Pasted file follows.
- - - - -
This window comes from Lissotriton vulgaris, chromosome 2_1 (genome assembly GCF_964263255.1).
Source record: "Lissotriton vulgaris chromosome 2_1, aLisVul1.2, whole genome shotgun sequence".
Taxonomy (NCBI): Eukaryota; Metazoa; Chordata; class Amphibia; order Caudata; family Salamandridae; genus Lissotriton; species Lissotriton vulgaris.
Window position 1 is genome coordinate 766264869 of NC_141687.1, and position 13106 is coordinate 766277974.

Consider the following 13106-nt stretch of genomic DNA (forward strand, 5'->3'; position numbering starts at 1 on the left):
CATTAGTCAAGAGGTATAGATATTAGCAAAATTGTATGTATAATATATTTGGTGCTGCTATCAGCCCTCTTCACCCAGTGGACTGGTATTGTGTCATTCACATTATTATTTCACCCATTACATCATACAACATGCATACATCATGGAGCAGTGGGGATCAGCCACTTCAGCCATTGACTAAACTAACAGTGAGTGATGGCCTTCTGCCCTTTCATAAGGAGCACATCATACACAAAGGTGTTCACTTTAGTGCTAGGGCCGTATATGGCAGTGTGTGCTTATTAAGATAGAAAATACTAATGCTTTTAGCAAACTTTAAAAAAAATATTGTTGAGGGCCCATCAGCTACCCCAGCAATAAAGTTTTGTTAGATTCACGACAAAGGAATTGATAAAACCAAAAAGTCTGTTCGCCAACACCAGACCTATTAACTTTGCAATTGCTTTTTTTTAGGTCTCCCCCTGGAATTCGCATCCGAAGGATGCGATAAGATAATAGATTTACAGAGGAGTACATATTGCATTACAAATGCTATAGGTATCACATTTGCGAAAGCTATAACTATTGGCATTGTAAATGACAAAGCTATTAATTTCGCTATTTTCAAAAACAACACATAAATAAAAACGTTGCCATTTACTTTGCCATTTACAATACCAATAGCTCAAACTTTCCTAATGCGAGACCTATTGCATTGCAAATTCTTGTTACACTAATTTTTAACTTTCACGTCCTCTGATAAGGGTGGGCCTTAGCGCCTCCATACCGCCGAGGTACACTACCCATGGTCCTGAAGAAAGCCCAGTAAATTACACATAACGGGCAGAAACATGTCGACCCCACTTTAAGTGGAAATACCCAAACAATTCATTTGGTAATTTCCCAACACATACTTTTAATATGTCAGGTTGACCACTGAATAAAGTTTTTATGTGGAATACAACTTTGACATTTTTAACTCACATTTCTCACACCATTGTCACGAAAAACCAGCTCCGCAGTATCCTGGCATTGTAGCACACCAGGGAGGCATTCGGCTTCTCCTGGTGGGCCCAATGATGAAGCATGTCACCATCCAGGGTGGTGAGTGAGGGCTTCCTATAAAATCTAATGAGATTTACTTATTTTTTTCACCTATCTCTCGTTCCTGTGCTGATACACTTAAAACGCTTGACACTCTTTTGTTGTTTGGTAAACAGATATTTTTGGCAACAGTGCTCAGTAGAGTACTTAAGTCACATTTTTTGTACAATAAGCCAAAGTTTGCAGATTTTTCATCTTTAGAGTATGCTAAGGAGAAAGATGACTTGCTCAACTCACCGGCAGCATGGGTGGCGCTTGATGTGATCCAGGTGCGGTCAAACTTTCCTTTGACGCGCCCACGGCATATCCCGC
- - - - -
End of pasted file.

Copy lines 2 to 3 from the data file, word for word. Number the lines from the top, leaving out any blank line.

Source record: "Lissotriton vulgaris chromosome 2_1, aLisVul1.2, whole genome shotgun sequence".
Taxonomy (NCBI): Eukaryota; Metazoa; Chordata; class Amphibia; order Caudata; family Salamandridae; genus Lissotriton; species Lissotriton vulgaris.